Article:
drunk driving For some people, heading out to a bar or pub for a night means drinking to excess. Instead of having one or two drinks, they order 5, 6, or more, and it’s safe to say that when most people drink that much, they’re well over the legal limit to drive by the time they leave for the night. Because alcohol has a way of making you lose your own good judgement, does it become someone else’s responsibility to make you stop drinking when you’ve crossed the line and could potentially drink and drive? As it turns out, it does.

SIP Laws, named for prohibiting ‘sales to intoxicated people,’ make it a criminal act for servers to sell alcohol to someone who is clearly intoxicated. With the exception of Florida and Nevada, all states have SIP laws designed to penalize establishments who over serve alcohol. The type of charge, whether it is criminal or administrative, depends on the violation.

A great example of what can happen if you overserve alcohol comes courtesy of the New Mexico Regulation and Licensing Department’s Alcohol and Gaming Division – they penalized four businesses for overserving after they deemed them responsible for four separate driving while intoxicated (DWI) incidents from 2012 on. The four paid fines of $44,000 combined and have all had their liquor licenses suspended temporarily.

One of the spots, Ojos Locos Sports Cantina, was charged after a man spent the night drinking there and then left with a blood alcohol concentration (BAC) that was double the legal limit. He drove away, crashed his car, and died shortly after. The Ojos Locos was required to pay the state $12,000 and received an 8-day suspension of their liquor license.

SIP laws are in place so servers think beyond the idea that someone is just another tab during the course of a busy night. That extra drink or two you serve could be someone’s last, and as those restaurants and pubs in New Mexico can now attest, there are severe repercussions if you overserve alcohol.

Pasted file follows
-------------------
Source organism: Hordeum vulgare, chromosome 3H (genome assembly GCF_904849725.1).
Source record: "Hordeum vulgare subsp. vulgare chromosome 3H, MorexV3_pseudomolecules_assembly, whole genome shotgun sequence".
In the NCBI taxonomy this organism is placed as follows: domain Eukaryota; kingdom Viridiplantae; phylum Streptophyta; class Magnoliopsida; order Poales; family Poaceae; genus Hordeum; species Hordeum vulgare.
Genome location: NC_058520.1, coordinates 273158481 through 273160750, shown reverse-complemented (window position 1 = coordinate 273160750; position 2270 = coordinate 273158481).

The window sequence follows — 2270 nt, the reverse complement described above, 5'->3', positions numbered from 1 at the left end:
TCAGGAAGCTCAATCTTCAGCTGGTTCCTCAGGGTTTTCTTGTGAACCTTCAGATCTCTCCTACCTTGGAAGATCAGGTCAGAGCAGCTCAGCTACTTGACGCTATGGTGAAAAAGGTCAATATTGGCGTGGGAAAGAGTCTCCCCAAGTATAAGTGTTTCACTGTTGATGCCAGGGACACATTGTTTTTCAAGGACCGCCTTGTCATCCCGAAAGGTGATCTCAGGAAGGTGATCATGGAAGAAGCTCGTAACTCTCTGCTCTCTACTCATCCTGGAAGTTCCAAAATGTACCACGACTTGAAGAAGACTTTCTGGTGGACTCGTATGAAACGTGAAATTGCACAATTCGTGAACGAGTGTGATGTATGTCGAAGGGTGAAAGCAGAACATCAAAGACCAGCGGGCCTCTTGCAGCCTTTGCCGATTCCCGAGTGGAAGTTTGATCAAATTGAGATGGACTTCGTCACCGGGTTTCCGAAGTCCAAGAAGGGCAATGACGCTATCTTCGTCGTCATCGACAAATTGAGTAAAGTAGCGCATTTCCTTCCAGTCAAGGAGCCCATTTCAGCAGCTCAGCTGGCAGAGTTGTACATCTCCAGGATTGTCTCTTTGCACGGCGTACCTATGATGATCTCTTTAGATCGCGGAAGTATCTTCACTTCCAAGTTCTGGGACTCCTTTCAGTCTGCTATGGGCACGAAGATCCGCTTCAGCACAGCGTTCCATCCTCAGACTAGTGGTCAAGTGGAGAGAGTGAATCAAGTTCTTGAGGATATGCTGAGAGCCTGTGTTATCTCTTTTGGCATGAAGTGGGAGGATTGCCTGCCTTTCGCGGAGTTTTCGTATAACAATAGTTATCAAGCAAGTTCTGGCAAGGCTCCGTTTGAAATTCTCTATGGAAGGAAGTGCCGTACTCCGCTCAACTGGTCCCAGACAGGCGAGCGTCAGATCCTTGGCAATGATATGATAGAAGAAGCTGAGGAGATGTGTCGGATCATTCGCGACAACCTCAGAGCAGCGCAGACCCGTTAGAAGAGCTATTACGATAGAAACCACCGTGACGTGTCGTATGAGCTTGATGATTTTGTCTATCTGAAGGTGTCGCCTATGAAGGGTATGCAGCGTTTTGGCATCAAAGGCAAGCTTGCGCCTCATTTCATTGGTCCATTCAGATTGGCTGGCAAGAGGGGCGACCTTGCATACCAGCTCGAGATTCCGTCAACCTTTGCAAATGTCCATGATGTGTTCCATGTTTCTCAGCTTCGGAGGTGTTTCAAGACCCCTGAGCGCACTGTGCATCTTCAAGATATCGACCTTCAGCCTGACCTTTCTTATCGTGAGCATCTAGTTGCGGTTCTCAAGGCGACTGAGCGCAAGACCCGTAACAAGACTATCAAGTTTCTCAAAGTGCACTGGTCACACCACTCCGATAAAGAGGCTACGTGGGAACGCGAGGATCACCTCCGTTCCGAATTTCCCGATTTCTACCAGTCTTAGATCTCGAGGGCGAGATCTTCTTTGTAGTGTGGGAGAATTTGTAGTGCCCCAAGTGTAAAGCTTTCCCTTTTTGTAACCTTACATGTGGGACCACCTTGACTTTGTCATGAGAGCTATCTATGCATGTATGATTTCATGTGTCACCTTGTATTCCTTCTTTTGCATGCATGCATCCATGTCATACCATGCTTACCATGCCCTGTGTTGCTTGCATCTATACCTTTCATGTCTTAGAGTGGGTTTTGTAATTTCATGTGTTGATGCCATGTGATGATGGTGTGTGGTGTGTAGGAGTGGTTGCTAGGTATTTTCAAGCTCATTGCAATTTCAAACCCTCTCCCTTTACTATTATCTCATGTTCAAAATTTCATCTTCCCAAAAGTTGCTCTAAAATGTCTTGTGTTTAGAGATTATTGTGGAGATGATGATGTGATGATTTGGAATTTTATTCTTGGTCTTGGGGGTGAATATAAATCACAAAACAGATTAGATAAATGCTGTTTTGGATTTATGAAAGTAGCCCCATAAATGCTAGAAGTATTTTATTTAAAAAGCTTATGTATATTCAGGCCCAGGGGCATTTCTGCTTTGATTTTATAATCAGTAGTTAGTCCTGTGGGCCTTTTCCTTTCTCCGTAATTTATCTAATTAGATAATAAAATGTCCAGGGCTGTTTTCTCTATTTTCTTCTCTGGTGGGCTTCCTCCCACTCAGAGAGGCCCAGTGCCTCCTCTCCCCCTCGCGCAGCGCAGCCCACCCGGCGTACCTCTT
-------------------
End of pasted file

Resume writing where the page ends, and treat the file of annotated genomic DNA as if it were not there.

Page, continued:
The Lowdown On The HB 86 Ignition Interlock Bill

ignition interlock New Mexico isn’t a state that’s content to sit back and watch citizens die from drunk driving crashes. There has been a steady stream of new bills coming in to improve driving while intoxicated (DWI) laws, and the latest two bills will toughen up ignition interlock laws and clamp down on an offender’s drinking.

HB 86 is the newest bill in New Mexico to pass the House of Representatives. It would require a convicted drunk driver to keep his or her ignition interlock for a length of time based on how drunk they were the night they were arrested. If passed, it will definitely be a case of the punishment fitting the crime.

The other bill, HB 30, would require anyone convicted for driving while intoxicated and who has a state issued ignition interlock license to be banned from purchasing alcohol. A line would be added to their driver’s license stating ‘No Alcohol Sales’ and that would let anyone who sees it, whether that be a server or grocery store, to know that the person may not purchase alcohol.

New Mexico has been working on their DWI laws since 2005, and it’s estimated that the state’s drunk driving deaths have decreased by 33% since the introduction of ignition interlock devices and strict laws. If you’re a first offender in New Mexico and you’re arrested for DWI, you’ll lose your driver’s license for a year, spend up to 90 days in jail, pay fines up to $500, and you must install an ignition interlock device in any vehicle you drive for one year.

Both of these bills are on their way to the Senate, and if passed, New Mexico roads will be much safer for all those who drive on them. For more information on ignition interlock devices in New Mexico, visit Guardian Interlock’s New Mexico state page.

 

 

 

MADD’s Walk Of Sorrow Rallies Against Drunk Drivers